Grooming

I Used A Photo Manipulation App To Make Myself More Handsome. It Didn't End Well

Because body image is a problem for men too.
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I met my wife before Tinder was invented, and I have mixed feelings about this. On one hand, it puts me desperately out of pace with the rest of the world. Hand on heart, I don’t know whether swiping left is good or bad, and this basic lack of cultural knowledge makes me feel as old and withered as a dying sun. 

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But there’s also a plus side: I don’t have to sign up to Tinder. That’s great because everyone I know who uses Tinder hates Tinder, because Tinder exists to make people feel terrible about themselves. This is scientific fact. Entire papers have been written about Tinder’s ability to send your self-esteem crashing through the floor. One of them from last year, entitled Love Me Tinder: Body image and psychosocial functioning among men and women, found that Tinder users report ‘significantly lower levels of satisfaction with face and body and higher levels of internalization, appearance comparisons, and body shame’ than non-users. 

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Statistically, Tinder makes men feel just as awful as women, because regardless of gender you’re still entering a superficial popularity contest based on genetics where all the odds are stacked against you. But who needs statistics, because an app called Manly has started aggressively advertising across social media, and it couldn’t demonstrate this any harder if it smashed down your bathroom door and laughed at the size of your penis.

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Ostensibly, Manly is a photo manipulation app that gives you bigger muscles and bluer eyes and a thinner face and a six-pack, presumably for online dating profiles. But in reality it’s so much more than that. Manly is a vampire that feeds on your insecurity. It is the words ‘YOU ARE NOT GOOD ENOUGH’ written in vast 10-storey letters. It’s even called Manly, for crying out loud. Nothing could make you feel less manly than using an app called Manly to make you look more manly. It’s the equivalent of being picked last for the school football team a million times in a row, in front of a girl you fancy, while being unable to use a power drill as your mum confronts you about the walk-in bath catalogue you’ve been masturbating to in your bedroom.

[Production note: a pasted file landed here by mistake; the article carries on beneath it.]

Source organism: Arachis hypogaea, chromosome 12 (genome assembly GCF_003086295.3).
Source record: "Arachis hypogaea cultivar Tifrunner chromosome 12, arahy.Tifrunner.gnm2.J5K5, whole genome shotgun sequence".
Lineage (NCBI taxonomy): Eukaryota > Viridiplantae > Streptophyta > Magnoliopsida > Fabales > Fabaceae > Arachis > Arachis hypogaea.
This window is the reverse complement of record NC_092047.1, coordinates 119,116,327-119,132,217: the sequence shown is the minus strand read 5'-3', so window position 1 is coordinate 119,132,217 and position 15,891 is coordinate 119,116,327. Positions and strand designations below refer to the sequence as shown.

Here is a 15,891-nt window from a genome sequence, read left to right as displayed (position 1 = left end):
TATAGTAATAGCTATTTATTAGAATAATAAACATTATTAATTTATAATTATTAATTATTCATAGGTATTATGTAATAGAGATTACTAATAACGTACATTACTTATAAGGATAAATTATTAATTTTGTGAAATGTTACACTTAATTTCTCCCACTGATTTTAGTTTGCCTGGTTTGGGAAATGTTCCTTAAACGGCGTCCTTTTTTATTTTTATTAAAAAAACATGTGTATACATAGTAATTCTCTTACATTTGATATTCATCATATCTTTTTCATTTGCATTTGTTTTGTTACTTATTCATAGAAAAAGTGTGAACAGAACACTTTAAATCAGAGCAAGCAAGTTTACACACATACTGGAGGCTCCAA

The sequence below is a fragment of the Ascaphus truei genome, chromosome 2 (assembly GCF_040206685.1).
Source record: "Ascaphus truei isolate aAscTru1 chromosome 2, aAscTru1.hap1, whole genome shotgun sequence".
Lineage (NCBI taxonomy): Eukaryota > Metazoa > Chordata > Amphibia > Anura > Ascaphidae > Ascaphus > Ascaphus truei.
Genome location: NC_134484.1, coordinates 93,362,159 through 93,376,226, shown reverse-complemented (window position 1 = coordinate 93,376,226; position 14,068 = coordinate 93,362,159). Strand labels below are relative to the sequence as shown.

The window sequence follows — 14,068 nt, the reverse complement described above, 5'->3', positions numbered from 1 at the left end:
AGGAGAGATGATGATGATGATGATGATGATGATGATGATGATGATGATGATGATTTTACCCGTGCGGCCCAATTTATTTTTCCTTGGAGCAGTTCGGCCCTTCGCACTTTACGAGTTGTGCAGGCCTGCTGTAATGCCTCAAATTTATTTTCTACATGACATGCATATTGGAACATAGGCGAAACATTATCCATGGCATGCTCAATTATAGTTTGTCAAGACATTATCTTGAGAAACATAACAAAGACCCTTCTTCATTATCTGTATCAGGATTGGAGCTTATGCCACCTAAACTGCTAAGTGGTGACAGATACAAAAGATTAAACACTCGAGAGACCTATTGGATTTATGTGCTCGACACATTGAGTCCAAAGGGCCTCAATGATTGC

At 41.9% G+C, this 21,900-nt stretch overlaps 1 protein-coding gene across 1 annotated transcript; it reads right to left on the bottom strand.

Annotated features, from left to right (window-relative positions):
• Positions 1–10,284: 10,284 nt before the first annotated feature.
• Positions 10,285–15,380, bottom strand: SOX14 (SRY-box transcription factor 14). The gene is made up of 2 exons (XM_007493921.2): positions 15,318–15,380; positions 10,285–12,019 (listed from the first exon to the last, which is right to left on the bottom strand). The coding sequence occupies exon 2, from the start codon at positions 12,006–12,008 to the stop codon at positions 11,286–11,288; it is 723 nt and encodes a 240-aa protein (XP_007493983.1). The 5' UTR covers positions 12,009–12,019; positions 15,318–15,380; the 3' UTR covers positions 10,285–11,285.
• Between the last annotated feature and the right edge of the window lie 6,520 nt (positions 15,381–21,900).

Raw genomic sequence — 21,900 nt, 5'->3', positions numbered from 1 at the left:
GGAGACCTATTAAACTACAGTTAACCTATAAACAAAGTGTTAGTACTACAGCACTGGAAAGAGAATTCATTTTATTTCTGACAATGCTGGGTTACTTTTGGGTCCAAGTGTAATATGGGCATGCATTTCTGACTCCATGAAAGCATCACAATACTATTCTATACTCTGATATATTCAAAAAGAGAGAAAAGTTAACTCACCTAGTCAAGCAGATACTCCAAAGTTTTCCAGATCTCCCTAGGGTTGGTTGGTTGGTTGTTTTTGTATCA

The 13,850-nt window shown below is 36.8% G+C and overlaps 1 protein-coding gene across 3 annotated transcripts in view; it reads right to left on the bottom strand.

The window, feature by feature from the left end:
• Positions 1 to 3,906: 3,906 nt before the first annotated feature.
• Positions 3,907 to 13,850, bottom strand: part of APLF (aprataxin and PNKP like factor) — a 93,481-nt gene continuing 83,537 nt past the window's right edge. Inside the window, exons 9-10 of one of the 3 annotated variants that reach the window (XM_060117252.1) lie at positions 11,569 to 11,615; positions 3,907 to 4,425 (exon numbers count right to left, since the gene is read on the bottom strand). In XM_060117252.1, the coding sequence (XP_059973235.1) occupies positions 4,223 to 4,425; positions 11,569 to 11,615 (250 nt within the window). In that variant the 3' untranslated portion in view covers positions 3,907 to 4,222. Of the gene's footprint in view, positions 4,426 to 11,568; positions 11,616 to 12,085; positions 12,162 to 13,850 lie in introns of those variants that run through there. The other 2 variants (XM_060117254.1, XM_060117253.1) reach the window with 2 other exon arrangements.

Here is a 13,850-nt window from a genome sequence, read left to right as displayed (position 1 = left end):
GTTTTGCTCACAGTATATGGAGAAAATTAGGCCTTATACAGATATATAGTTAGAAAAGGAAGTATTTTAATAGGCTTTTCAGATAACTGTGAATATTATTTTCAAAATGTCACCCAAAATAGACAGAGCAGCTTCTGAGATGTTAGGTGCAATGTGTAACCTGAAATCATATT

I looked like a corpse dragged out of a lake and propped up in a chair for safekeeping.

Also, it’s shit. I know this because I downloaded it. And I downloaded it because, just like the rest of the world, I don’t really like how I look. For example, I recently had to go on TV. And in the make-up room, in front of banks of unforgiving lights, I looked objectively dreadful. I was pallid and saggy. My eyes were bloodshot and framed with deep dark bags. My hair, barely there on the best of days, was almost entire absent. I looked for all the world like someone had fished a corpse out of a lake and propped it up in a chair for safekeeping. And then I forgot to wash the make-up off afterwards, so now on top of all that I’m spotty. So, fine, yes, I downloaded Manly because I wanted to look more virile and masculine than I do in real life. 

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I won’t lie, it didn’t help. Maybe I didn’t have the lightest touch but, by the time I’d digitally used Manly to thin my face and mask my blemishes and narrow my big strawberry nose and give myself a better haircut and bulgier muscles, I was unrecognizable. I looked completely artificial. I looked like a Manga character. I looked like a malformed Bee Gee ghost. I looked like Rylan off X Factor playing the lead in a TV movie about the Slenderman. However bad I look in real life, Manly had made me look even worse.     

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Have you ever met an objectively beautiful person? They’re strange, and boring, and self-obsessed.

It’s worth pointing out that, as with almost everything in life, women have it worse. There are entire industries whose wheels are greased with female body issues. Women have been programmed to have unrealistic expectations of how they look for so long that people barely even notice any more. Apps like Manly exist for women, too. Tons of them. We’re tasting the smallest fraction of the medicine they’ve been drinking for decades, but at least now we know how bitter it is. 

But let’s look on the bright side. Although it hasn’t exactly imbued me with self-love, my brush with Manly has gone some way to combatting some of my issues. Presented with a version of myself that supposedly fits society’s blueprint of masculine attractiveness—a version that, in all seriousness, made me look like a rejected castmember from a version of TOWIE about terrified bush babies—I was pleased to realize that I vastly prefer how I look now, blemishes and eye-bags and all. 

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None of us look perfect. Most of us barely even look good most of the time. But that’s not a bad thing. Have you ever met an objectively beautiful person? They’re strange, and boring, and self-obsessed. You don’t want to be like that. You especially don’t want to use an app like Manly to look like that. And if you do, I promise that you don’t want to put the photo on Tinder. Not unless you want to meet someone with a weird kink for dead Bee Gees.

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This story originally appeared on Esquire.co.uk. Minor edits have been made by the Esquiremag.ph editors.

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Stuart Heritage
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